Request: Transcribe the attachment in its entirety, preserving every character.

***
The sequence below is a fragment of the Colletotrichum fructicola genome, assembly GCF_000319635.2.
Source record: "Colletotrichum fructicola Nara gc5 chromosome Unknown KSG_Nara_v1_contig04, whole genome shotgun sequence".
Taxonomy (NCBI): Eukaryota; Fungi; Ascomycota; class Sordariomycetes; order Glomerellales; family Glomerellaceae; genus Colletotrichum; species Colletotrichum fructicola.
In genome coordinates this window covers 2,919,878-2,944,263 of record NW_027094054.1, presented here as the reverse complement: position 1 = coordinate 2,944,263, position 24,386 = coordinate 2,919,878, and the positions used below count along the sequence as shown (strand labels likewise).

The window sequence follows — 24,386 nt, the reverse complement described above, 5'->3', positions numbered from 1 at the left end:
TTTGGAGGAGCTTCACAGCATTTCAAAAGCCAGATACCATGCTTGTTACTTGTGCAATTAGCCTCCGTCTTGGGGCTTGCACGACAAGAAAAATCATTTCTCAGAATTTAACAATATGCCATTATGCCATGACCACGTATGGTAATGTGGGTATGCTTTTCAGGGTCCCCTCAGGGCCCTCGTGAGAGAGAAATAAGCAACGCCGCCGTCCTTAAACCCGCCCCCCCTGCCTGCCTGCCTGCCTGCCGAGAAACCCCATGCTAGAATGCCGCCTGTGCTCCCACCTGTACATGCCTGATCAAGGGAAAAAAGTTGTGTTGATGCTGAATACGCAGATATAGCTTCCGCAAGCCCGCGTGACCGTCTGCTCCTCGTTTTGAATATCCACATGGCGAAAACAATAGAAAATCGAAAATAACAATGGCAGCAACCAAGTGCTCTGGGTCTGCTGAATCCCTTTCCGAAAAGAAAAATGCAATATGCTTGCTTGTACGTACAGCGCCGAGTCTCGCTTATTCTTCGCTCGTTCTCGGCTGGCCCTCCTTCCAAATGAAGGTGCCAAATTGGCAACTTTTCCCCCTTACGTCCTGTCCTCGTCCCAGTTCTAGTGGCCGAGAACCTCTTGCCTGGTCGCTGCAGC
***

The sequence below is a fragment of the Colletotrichum fructicola genome, assembly GCF_000319635.2.
Source record: "Colletotrichum fructicola Nara gc5 chromosome Unknown KSG_Nara_v1_contig04, whole genome shotgun sequence".
Taxonomy (NCBI): Eukaryota; Fungi; Ascomycota; class Sordariomycetes; order Glomerellales; family Glomerellaceae; genus Colletotrichum; species Colletotrichum fructicola.
In genome coordinates this window covers 2,919,878-2,944,263 of record NW_027094054.1, presented here as the reverse complement: position 1 = coordinate 2,944,263, position 24,386 = coordinate 2,919,878, and the positions used below count along the sequence as shown (strand labels likewise).

The window sequence follows — 24,386 nt, the reverse complement described above, 5'->3', positions numbered from 1 at the left end:
TTTGGAGGAGCTTCACAGCATTTCAAAAGCCAGATACCATGCTTGTTACTTGTGCAATTAGCCTCCGTCTTGGGGCTTGCACGACAAGAAAAATCATTTCTCAGAATTTAACAATATGCCATTATGCCATGACCACGTATGGTAATGTGGGTATGCTTTTCAGGGTCCCCTCAGGGCCCTCGTGAGAGAGAAATAAGCAACGCCGCCGTCCTTAAACCCGCCCCCCCTGCCTGCCTGCCTGCCTGCCGAGAAACCCCATGCTAGAATGCCGCCTGTGCTCCCACCTGTACATGCCTGATCAAGGGAAAAAAGTTGTGTTGATGCTGAATACGCAGATATAGCTTCCGCAAGCCCGCGTGACCGTCTGCTCCTCGTTTTGAATATCCACATGGCGAAAACAATAGAAAATCGAAAATAACAATGGCAGCAACCAAGTGCTCTGGGTCTGCTGAATCCCTTTCCGAAAAGAAAAATGCAATATGCTTGCTTGTACGTACAGCGCCGAGTCTCGCTTATTCTTCGCTCGTTCTCGGCTGGCCCTCCTTCCAAATGAAGGTGCCAAATTGGCAACTTTTCCCCCTTACGTCCTGTCCTCGTCCCAGTTCTAGTGGCCGAGAACCTCTTGCCTGGTCGCTGCAGC